September 2021

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[Peach Mozzarella]

Peach Mozzarella is what we want to eat every year when this season comes.

This recipe, which became a topic of conversation on Twitter around 2014 and which some people make during peach season, was originally published in "Western Style Cooking, My Rule" written by cookery researcher Mami Uchida in 2007.

The combination of seasonal peaches and mozzarella cheese with the salad-like taste of olive oil and salt and pepper is very fresh and would be delicious with white wine or cider.

With a little ingenuity, you can enjoy them in a different way, so why not try making them as a snack at home or as an accompaniment to drinks?

Koizumi Glass's Flat Bottom Evaporating Dish can be used not only during cooking, but also as a vessel.

[How to make]

Peel the peaches and cut them into pieces.

Cut the mozzarella into bite-sized pieces by hand.

Place the mozzarella on top of the peaches and sprinkle with salt and pepper.

Scrape the zest from the lemon with a zester, then drizzle with olive oil and white wine vinegar.

Koizumi Glass's Flat Bottom Evaporating Dish 

References (Recipe)

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[Authentic Curry Made by Frying Spices]

We used to make curry using store-bought roux, but after learning from an acquaintance, we have recently become obsessed with making curry from individual spices. Summer vegetables make for a colorful dish, and it's hard to decide what vegetables to use to make curry today.

The spices are based on cumin seeds, turmeric, coriander, cumin powder, garam masala, and cayenne pepper. You can adjust the curry to your own taste and enjoy.

When making curry, having easy-to-use tools makes cooking much easier. For grating ginger and garlic, use Oya Seisakusho's Copper Grater and Kiya's Yakumiyose. How about using a Koizumi Glass's Flat Bottom Evaporating Dish to keep canned tomatoes and yogurt separate? For frying onions and spices, we recommend the Wooden Spatula from Okubo House Mokkosha.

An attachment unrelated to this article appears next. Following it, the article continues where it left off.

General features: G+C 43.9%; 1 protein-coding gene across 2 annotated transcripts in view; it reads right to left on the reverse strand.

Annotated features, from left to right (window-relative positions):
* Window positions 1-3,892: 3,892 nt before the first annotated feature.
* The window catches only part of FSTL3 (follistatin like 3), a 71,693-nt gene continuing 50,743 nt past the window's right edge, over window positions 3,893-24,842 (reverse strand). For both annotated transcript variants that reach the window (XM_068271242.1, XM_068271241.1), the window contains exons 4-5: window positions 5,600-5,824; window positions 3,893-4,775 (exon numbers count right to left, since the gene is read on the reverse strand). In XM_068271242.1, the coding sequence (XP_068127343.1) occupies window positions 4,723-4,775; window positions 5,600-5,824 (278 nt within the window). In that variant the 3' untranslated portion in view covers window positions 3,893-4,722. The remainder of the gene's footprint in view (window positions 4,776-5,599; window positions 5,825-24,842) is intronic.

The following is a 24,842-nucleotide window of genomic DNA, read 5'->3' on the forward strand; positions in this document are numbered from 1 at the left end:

The finished chicken curry had a surprisingly delicious aroma and taste that stimulated the appetite. Serve it on Ichiyougama's Deep Plate and enjoy!

Ichiyougama's Deep Plate 
Oya Seisakusho's Copper Grater 
Kiya's Yakumiyose 
Koizumi Glass's Flat Bottom Evaporating Dish 
Okubo House Mokkosha's Wooden Spatula 

Reference (Recipe)





The tea culture began with the introduction of tea from China in the Nara and early Heian periods.

Japanese teapots are usually of the "side handle type" with the handle on the right side of the spout, while Chinese and European tea utensils are usually of the "back handle type" with the handle on the opposite side of the spout.

The "side handle type" Japanese teapot that is popular in Japan originated from "kipsh" in Fujian or "kifs" in Fujian, which was used to heat sake and hot water during the Song Dynasty in China. In addition to boiling water, it was also used for making porridge, infusing medicines, and many other purposes.

In the Edo period, teapots were introduced to Japan from China, and a Zen monk named Baisaiou started the tea ceremony using teapots to make tea. It is said that this spread throughout the country, and the culture of making tea in a side handle type kyusu became firmly established.

In the Edo period, sencha, which is boiled tea, was the mainstream method of drinking tea, and it is said that this method may have taken root.

Susumuya's Teapots are made only for "maximizing the flavor of Japanese tea and brewing delicious tea." The shape is simple and comfortable to live with. With the changing of the seasons, it is easy to get tired, so why not spend some time relaxing with a cup of tea?

Susumuya's Teapot